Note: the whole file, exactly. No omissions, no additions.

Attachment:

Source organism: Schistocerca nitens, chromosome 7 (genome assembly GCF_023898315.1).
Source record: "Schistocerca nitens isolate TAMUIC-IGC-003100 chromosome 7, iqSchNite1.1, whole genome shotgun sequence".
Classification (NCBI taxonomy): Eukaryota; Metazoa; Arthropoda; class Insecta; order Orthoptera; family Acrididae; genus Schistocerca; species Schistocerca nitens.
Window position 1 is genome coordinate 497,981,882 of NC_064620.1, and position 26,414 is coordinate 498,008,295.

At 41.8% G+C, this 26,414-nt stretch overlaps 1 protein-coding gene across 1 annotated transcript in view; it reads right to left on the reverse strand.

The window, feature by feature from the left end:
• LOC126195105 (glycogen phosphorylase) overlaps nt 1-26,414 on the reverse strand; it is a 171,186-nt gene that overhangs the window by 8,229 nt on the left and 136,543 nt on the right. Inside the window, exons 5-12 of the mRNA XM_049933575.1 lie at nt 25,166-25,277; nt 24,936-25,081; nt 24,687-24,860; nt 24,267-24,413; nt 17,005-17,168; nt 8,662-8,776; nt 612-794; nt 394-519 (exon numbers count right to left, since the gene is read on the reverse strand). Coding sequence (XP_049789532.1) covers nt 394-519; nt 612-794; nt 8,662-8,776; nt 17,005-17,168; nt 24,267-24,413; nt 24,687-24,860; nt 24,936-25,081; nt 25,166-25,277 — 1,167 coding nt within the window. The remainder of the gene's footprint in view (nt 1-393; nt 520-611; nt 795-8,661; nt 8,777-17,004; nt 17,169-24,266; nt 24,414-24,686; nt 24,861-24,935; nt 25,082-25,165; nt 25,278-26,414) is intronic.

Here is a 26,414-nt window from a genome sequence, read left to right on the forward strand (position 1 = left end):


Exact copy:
Source organism: Schistocerca nitens, chromosome 7 (genome assembly GCF_023898315.1).
Source record: "Schistocerca nitens isolate TAMUIC-IGC-003100 chromosome 7, iqSchNite1.1, whole genome shotgun sequence".
Classification (NCBI taxonomy): Eukaryota; Metazoa; Arthropoda; class Insecta; order Orthoptera; family Acrididae; genus Schistocerca; species Schistocerca nitens.
Window position 1 is genome coordinate 497,981,882 of NC_064620.1, and position 26,414 is coordinate 498,008,295.

At 41.8% G+C, this 26,414-nt stretch overlaps 1 protein-coding gene across 1 annotated transcript in view; it reads right to left on the reverse strand.

The window, feature by feature from the left end:
• LOC126195105 (glycogen phosphorylase) overlaps nt 1-26,414 on the reverse strand; it is a 171,186-nt gene that overhangs the window by 8,229 nt on the left and 136,543 nt on the right. Inside the window, exons 5-12 of the mRNA XM_049933575.1 lie at nt 25,166-25,277; nt 24,936-25,081; nt 24,687-24,860; nt 24,267-24,413; nt 17,005-17,168; nt 8,662-8,776; nt 612-794; nt 394-519 (exon numbers count right to left, since the gene is read on the reverse strand). Coding sequence (XP_049789532.1) covers nt 394-519; nt 612-794; nt 8,662-8,776; nt 17,005-17,168; nt 24,267-24,413; nt 24,687-24,860; nt 24,936-25,081; nt 25,166-25,277 — 1,167 coding nt within the window. The remainder of the gene's footprint in view (nt 1-393; nt 520-611; nt 795-8,661; nt 8,777-17,004; nt 17,169-24,266; nt 24,414-24,686; nt 24,861-24,935; nt 25,082-25,165; nt 25,278-26,414) is intronic.

Here is a 26,414-nt window from a genome sequence, read left to right on the forward strand (position 1 = left end):